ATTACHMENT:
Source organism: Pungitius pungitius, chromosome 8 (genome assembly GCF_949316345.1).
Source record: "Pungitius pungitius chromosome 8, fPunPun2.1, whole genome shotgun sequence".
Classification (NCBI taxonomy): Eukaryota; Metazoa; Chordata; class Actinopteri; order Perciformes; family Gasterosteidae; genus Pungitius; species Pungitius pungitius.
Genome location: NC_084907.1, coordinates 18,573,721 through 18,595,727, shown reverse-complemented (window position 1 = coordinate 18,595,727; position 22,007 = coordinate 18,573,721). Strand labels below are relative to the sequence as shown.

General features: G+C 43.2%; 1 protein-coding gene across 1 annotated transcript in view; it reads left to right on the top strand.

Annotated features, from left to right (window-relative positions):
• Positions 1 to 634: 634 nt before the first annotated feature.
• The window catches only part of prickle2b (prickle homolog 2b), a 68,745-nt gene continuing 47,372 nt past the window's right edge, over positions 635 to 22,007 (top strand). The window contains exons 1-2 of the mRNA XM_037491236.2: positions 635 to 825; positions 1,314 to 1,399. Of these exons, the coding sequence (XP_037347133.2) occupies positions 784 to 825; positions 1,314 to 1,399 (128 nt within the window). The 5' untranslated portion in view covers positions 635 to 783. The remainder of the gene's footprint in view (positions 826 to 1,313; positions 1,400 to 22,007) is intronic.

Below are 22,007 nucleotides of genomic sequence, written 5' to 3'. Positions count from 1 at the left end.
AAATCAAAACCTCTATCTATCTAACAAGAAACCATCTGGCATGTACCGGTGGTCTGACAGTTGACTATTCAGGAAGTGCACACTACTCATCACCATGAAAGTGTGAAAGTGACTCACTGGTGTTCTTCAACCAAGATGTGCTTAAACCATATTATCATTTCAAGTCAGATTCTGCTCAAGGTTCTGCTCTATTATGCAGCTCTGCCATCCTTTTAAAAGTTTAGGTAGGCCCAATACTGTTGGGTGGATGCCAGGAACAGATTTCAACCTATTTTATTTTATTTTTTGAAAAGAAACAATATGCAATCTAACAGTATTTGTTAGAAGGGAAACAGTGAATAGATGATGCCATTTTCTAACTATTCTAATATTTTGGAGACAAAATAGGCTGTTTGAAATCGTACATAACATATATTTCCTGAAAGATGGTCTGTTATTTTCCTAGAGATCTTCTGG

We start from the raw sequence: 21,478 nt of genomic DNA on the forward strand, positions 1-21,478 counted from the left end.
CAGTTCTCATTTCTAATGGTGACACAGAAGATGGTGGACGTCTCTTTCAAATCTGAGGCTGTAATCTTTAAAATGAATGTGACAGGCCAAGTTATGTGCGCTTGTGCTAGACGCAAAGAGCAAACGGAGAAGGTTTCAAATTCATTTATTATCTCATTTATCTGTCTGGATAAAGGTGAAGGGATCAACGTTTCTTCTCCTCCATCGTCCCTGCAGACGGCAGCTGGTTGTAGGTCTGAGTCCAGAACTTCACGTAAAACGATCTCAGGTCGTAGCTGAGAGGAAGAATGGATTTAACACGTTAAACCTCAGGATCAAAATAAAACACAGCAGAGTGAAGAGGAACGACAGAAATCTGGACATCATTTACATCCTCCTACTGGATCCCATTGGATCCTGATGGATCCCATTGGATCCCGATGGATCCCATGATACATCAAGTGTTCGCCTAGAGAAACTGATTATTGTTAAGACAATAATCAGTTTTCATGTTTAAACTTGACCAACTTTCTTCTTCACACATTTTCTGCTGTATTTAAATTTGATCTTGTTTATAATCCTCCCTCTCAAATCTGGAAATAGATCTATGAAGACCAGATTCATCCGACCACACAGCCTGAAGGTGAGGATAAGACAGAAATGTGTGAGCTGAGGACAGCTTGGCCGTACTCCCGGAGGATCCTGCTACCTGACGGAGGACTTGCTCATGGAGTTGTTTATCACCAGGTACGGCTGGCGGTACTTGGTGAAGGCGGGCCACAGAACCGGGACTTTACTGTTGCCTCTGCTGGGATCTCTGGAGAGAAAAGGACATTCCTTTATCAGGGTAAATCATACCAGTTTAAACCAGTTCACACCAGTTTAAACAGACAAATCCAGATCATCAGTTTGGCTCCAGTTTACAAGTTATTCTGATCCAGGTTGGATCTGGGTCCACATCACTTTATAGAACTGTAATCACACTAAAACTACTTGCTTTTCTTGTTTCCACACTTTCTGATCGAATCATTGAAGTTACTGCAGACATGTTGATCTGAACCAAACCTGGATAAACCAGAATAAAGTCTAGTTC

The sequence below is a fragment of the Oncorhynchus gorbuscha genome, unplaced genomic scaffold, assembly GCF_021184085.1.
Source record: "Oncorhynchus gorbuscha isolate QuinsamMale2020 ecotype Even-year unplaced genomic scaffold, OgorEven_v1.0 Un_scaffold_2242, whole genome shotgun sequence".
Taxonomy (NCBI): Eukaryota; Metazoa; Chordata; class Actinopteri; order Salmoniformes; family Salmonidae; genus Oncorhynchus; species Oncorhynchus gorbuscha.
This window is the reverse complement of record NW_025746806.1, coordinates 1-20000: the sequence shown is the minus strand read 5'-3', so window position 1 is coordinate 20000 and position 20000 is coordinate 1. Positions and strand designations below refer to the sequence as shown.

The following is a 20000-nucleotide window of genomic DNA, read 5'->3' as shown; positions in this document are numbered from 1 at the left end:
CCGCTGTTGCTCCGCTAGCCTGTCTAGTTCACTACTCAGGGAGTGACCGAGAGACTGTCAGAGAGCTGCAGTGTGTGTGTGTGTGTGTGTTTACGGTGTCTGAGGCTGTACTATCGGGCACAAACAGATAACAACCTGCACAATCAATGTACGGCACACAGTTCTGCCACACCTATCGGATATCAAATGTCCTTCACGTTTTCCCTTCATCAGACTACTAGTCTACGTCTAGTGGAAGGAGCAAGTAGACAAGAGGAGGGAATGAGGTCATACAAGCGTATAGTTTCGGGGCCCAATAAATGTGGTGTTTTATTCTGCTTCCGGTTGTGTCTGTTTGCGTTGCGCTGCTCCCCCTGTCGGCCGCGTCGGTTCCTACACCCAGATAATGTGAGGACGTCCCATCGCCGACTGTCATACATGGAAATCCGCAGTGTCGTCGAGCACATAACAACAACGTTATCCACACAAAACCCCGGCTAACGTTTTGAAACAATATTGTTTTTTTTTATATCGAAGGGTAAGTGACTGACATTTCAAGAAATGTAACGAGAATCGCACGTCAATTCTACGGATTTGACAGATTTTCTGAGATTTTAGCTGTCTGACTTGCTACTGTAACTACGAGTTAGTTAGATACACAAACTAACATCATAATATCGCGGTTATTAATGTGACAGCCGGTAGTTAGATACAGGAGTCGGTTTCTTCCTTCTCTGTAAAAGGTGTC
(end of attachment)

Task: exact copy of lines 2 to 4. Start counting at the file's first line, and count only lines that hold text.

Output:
Source record: "Pungitius pungitius chromosome 8, fPunPun2.1, whole genome shotgun sequence".
Classification (NCBI taxonomy): Eukaryota; Metazoa; Chordata; class Actinopteri; order Perciformes; family Gasterosteidae; genus Pungitius; species Pungitius pungitius.
Genome location: NC_084907.1, coordinates 18,573,721 through 18,595,727, shown reverse-complemented (window position 1 = coordinate 18,595,727; position 22,007 = coordinate 18,573,721). Strand labels below are relative to the sequence as shown.